The judge denied the following request for ruling made by the defendant in each case: "There is no evidence to warrant a finding that the . . . plaintiff sustained injuries as a direct and proximate consequence of the failure of the defendant to use ordinary care to keep the incinerator . . . in the condition in which it was or appeared to be at the time of the letting of the demised premises to the . . . [parents] of the . . . plaintiff" (emphasis supplied).
The judge made the following finding: "I find from the evidence that the injuries suffered by the plaintiff were the
direct and proximate consequence of the negligence of the defendant in failing to use ordinary care in maintaining its incinerator in as good a condition as it was when the plaintiffs' parents became tenants of the defendant" (emphasis supplied).
We are of the opinion that there should be a new trial. In view of this disposition we shall not dwell upon the questions of causation or the status of the plaintiffs. The source of the difficulty lies in the latent ambiguity of the words "at the time of the letting" in the defendant's request and the equal ambiguity of the words "when the plaintiffs' parents became tenants of the defendant" in the judge's finding. While the legal significance of the two phrases may be the same, they both in context beg the question as to when in fact the tenancy commenced, and upon this fact the rights of the parties depend. "Where the facts on which the rights of the parties depend have not been ascertained at the trial it is within the power of the court in its discretion and of its own motion, to recommit the case for retrial." Comstock v. Soule, 303 Mass. 153 , 159. Turgeon v. Turgeon, 326 Mass. 384 , 386. Mark v. Kahn, 333 Mass. 517 , 522. See Coletti v. Hart, 338 Mass. 174 , 177-178.
Reading the report as a whole, we do not think that the recital "It was agreed that on July 5, 1958, the parents of the . . . plaintiffs were tenants of the defendant under written leases each dated June 1, 1957 . . ." means that the plaintiffs thereby intended that all the rights and duties of the parties, including the duty of the defendant with respect to the care and maintenance of the incinerator, should be fixed and measured as of June 1, 1957. Rather, we think it means that the plaintiffs admit the fact of the existence of the leases but assert their rights under the general relationship of landlord and tenant which began in 1953 for one and in 1954 for the other. If an entirely new tenancy began June 1, 1957, the plaintiffs could not, on the record, recover, because of the lack of evidence of the condition, care and maintenance of the incinerator at that time. The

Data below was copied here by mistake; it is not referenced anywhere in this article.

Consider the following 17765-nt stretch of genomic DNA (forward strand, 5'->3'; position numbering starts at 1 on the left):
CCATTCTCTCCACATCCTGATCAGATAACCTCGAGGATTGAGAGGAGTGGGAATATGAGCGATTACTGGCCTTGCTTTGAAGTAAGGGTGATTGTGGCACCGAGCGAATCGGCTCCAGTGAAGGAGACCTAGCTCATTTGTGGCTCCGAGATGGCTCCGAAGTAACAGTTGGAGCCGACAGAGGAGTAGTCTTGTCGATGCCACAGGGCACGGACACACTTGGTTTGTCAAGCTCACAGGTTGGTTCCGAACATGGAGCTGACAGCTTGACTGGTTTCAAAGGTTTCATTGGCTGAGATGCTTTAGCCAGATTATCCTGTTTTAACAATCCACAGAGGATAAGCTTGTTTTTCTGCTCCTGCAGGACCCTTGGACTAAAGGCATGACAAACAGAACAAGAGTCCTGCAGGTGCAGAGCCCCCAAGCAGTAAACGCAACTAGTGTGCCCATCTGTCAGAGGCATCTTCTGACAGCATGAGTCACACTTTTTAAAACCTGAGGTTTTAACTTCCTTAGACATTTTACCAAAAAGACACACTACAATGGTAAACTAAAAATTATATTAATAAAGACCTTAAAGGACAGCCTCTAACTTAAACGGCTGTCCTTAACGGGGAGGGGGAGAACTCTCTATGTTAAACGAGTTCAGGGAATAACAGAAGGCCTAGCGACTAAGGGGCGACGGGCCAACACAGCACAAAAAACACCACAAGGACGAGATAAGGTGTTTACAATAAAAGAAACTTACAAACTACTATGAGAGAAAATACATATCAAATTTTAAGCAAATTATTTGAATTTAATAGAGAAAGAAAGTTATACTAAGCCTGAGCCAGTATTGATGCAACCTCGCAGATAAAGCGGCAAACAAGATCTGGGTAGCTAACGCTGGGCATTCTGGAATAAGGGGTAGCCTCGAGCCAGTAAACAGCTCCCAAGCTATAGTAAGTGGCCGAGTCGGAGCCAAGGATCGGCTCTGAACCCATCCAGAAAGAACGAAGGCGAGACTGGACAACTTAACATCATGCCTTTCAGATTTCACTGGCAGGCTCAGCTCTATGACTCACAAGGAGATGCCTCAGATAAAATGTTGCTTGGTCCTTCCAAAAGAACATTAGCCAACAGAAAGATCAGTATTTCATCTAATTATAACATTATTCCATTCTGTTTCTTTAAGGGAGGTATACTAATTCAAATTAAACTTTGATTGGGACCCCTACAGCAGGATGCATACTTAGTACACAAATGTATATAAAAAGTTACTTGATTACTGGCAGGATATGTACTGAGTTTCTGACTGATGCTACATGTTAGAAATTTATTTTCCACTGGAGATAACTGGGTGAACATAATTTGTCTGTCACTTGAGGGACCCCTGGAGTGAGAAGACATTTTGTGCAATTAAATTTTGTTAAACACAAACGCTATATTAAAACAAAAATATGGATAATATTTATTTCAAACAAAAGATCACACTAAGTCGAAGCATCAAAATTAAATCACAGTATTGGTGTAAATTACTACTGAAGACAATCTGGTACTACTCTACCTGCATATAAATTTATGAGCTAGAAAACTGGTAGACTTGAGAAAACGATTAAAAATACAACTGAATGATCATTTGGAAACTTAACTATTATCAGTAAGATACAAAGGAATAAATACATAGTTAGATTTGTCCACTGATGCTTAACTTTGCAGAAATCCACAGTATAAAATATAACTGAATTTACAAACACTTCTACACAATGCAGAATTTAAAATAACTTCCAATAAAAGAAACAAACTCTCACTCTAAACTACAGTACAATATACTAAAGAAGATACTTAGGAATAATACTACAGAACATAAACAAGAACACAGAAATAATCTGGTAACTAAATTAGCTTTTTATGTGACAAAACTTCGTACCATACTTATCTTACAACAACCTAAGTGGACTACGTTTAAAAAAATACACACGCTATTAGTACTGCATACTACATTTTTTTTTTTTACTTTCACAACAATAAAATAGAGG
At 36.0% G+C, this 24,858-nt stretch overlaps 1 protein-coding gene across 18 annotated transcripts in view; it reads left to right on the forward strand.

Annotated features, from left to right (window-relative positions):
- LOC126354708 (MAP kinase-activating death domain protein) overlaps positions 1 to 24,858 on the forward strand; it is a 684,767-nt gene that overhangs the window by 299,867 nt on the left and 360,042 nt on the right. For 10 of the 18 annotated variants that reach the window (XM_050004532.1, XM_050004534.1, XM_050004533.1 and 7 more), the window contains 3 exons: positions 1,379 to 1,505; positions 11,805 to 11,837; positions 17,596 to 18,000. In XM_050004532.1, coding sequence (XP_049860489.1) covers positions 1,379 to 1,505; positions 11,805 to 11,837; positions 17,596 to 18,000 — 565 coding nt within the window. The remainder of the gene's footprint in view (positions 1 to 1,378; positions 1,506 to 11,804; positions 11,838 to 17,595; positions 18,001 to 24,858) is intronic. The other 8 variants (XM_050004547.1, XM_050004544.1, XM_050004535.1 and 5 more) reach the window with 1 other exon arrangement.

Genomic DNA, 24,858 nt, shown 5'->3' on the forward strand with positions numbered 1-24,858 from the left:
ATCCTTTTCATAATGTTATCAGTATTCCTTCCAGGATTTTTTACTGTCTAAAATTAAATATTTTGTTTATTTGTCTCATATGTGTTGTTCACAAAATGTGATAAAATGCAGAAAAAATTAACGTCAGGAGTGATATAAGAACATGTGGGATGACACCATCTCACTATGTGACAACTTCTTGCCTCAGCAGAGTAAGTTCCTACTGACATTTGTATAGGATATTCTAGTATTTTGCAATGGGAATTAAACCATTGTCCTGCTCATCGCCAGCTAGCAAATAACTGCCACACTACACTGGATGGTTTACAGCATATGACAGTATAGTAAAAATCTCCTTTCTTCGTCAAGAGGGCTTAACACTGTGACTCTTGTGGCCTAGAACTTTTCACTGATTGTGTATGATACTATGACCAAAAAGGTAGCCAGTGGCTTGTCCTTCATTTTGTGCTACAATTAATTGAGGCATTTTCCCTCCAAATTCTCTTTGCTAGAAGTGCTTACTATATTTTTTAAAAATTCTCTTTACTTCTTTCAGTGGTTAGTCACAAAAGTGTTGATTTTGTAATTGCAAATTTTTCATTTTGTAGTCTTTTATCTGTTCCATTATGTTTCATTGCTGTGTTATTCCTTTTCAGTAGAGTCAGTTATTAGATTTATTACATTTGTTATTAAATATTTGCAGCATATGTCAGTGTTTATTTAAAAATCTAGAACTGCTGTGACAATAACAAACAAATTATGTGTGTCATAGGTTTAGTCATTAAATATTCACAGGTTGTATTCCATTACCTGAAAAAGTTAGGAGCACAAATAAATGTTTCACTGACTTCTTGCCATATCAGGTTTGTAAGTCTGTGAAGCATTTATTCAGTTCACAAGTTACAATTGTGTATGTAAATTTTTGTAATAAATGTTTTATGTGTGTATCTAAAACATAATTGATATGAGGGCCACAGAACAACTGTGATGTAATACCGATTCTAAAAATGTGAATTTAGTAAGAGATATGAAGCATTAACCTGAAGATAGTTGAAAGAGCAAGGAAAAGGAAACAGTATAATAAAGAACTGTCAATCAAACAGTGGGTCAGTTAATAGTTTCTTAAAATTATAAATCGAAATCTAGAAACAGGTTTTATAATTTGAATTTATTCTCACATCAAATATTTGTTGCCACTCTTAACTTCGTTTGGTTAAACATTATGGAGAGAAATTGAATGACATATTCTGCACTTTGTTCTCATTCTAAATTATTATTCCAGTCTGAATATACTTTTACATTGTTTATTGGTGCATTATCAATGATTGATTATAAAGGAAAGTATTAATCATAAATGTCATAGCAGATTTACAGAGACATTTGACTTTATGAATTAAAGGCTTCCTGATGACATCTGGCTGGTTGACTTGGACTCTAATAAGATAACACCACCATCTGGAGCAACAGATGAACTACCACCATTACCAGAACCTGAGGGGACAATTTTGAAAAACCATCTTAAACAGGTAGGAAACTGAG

finding by the judge suggests an implicit subsidiary finding that the tenancies began in 1953 and 1954. But the recited evidence on this point is too meager to support that conclusion.
We think it should be made clearly to appear either by the disposition of the request, or by the finding, when the tenancy began. In the case of Chapman v. Standen, 302 Mass. 4 , at page 6, it was said: "It would be unreasonable to hold that every trifling alteration in the premises demised or in the relations of the parties necessarily has the effect of an entirely new tenancy upon the standard of maintenance of all the appurtenances in the landlord's control and throws upon the tenant the burden of rexamining all of them or taking upon himself the consequences of the landlord's then unfulfilled obligations." Cf. Dreher v. Bedford Realty, Inc. 335 Mass. 385 , 388, and cases cited; Wheeler v. Boston Housing Authy. 341 Mass. 510 , 512. This principle and the nature of the particular installation persuade us that further inquiry must be made to resolve the doubt that the cases raise. The incinerator which the defendant admittedly controlled was a separate permanent structure, on the exterior of the building, specially designed and adapted to facilitate the disposal of trash and to promote sanitation on its premises by combustion. The landlord obviously intended that it be available as a receptacle for rubbish to all of the tenants in the units served by it, irrespective of where in these housing units the tenants lived.
Since we are unable to determine from the report whether the leases executed on June 1, 1957, made any alterations in the prexisting relations of the parties and, if so, whether such changes were trifling or substantial, we think that the findings for the plaintiffs should be vacated. The order dismissing the report is reversed. A new trial is ordered. Wayland v. Ware, 109 Mass. 248 , 251-252. G. L. c. 211, Section 8.
[Note 1] The companion case is by June Ryan and another against the same defendant.